1. This is a defendant's application in revision under Section 25, Small Cause Courts Act. The opposite party, Bam Lagan who is a minor, brought a suit for recovering a certain amount as his wages due from the defendant applicant. This suit was brought under the guardianship of his own father, Sadaphal. During the pendency of that suit, an application was made to the Court signed by the defendant-applicant and Sadaphal in his capacity as the guardian of the minor plaintiff Ram Lagan. In this application Sadaphal agreed to appoint one Mr. Man Bahadur Singh as an arbitrator for the purpose of deciding the matter in dispute in the suit and he further agreed that Mr. Man Bahadur Singh will have the power to base his decision either upon a public inquiry or upon a private inquiry. It may be noted here that Mr. Man Bahadur Singh was at that time representing the defendant-applicant as his counsel. It is really surprising that this glaring fact should not have been noticed by the learned Small Cause Court Judge either when he considered the application made to him or even in his judgment later on which has given rise to this application in revision. Armed with this authority Mr. Man Bahadur Singh gave his award by which he found that the plaintiff was entitled only to a sum of Rs. 2, though his claim was for Rs. 92. Mr. Man Bahadur Singh has appeared in Court and has stated that in the course of his inquiry preceding the award he did examine a witness named Suraj Kumar Singh in the absence of the parties. He has also suggested that there was some talk about the case between him and a police officer who was interested in the parties. It has to be noted here that Suraj Kumar Singh had originally been summoned by the defendant applicant as his witness in the case. When this award was submitted to the Court, an objection was taken on behalf of the plaintiff opposite party and the learned Small Cause Court Judge allowed that objection to prevail and set aside the award; hence the present application in revision.
2. Upon the facts stated above the legal position under the general law would be quite simple. But for the authority conferred upon Mr. Man Bahadur Singh by the application to which Sadaphal, the guardian of the plaintiff-minor, was a party, his conduct in examining Suraj Kumar Singh behind the back of the parties would undoubtedly have amounted to legal misconduct. In this connexion we have also to bear in mind that Suraj Kumar Singh had previously been summoned by the defendant-applicant as his witness. Mr. Man Bahadur Singh, however, has stated in his evidence that he was not aware of that fact and I see no reason to disbelieve him. The fact, however, remains that he examined a witness in the absence of the parties and it cannot be denied that his award must have been influenced to a certain extent by the evidence which he so recorded. The question for consideration in this case really is whether Sadaphal, the guardian of the plaintiff minor, had authority not merely to refer the dispute to arbitration but also to arm the arbitrator with the power to decide the matter upon private information or upon evidence recorded behind the back of the parties, This question has been answered in the negative by the learned Small Cause Court Judge upon the authority of Sanyasi Rao v. Venkata Rao ('23) 10 A.I.R. 1923 Mad. 301. In that ease a minor's mother and guardian had consented to an arbitrator deciding the minor's claim upon information and evidence however obtained and the arbitrator acted on information obtained by him behind the back of the parties. Upon these facts, it was held by the learned Judges of the Madras High Court that the guardian's consent amounted to a surrender of the minor's rights and that the arbitrator's eventual decision against the minor was vitiated by his misconduct and was invalid within Section 15 of Schedule 2, Civil P. C, and was not binding on the minor. Upon a very careful consideration of this case I am inclined to agree with it entirely if I may say so with respect.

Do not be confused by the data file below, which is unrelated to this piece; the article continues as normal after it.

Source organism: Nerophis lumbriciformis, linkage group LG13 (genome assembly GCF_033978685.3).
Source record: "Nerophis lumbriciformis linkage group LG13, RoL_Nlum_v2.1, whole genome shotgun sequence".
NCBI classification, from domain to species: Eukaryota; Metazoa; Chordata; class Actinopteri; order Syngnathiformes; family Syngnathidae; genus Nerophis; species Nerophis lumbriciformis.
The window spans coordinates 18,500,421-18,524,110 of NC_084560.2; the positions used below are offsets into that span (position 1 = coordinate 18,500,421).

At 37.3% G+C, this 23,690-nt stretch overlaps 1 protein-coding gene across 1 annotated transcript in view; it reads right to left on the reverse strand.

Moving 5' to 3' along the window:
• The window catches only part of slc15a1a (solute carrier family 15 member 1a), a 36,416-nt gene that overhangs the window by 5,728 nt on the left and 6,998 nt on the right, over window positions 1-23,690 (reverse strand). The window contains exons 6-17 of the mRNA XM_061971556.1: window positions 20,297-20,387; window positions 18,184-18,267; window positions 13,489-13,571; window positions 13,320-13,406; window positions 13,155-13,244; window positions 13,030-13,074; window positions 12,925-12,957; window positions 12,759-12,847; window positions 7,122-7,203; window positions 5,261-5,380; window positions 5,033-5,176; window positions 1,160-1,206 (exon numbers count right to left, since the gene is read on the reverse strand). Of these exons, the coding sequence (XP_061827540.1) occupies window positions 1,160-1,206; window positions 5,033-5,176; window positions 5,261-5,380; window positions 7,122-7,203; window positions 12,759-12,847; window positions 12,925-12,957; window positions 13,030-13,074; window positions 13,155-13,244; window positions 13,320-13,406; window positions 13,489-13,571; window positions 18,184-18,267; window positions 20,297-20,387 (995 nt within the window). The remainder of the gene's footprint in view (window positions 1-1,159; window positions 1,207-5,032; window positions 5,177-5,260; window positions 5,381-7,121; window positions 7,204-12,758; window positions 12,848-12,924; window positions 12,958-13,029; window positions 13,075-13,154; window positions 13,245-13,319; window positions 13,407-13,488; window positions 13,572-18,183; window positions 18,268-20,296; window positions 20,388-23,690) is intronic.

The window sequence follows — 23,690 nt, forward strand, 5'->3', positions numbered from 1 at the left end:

3. In my judgment, it is quite evident that when the guardian of a minor gives power to an arbitrator to decide the matter not in accordance with the generally recognised rules governing arbitration proceedings but upon private information obtained behind the back of the parties he travels far beyond the conduct of litigation which is placed in his hands. I am further of the opinion that the giving of such wide power to an arbitrator can hardly ever be beneficial to the interests of a minor. It may prove beneficial to the minor in some cases but the danger of the decision going against the minor is always present and I am, therefore, inclined to hold that where a guardian arms the arbitrator with the power to decide the dispute upon private information obtained by him behind the back of the parties he is not acting in the interests of the minor and his act cannot, therefore, bind the minor. In the present case, it is evident that the guardian of the minor plaintiff was grossly negligent in agreeing to appoint Mr. Man Bahadur Singh as the arbitrator, even though Mr. Man Bahadur Singh had been acting as counsel on behalf of the defendant-applicant. Where the parties are sui juris, it is open to them to agree to the appointment of the counsel of any one party as an arbitrator and they can further agree to arm the arbitrator with the power to decide the dispute upon private information; but that principle can never be applied to the case of a guardian acting on behalf of a minor. In my judgment the award in the present case was undoubtedly vitiated by legal misconduct and was, therefore, rightly set aside by the Court below. I wish to make it clear that there is no suggestion against the integrity of Mr. Man Bahadur Singh. He might well have acted in good faith but upon the facts it is clear that the award which he gave was vitiated by legal misconduct. The result, therefore, is that I dismiss this application with costs.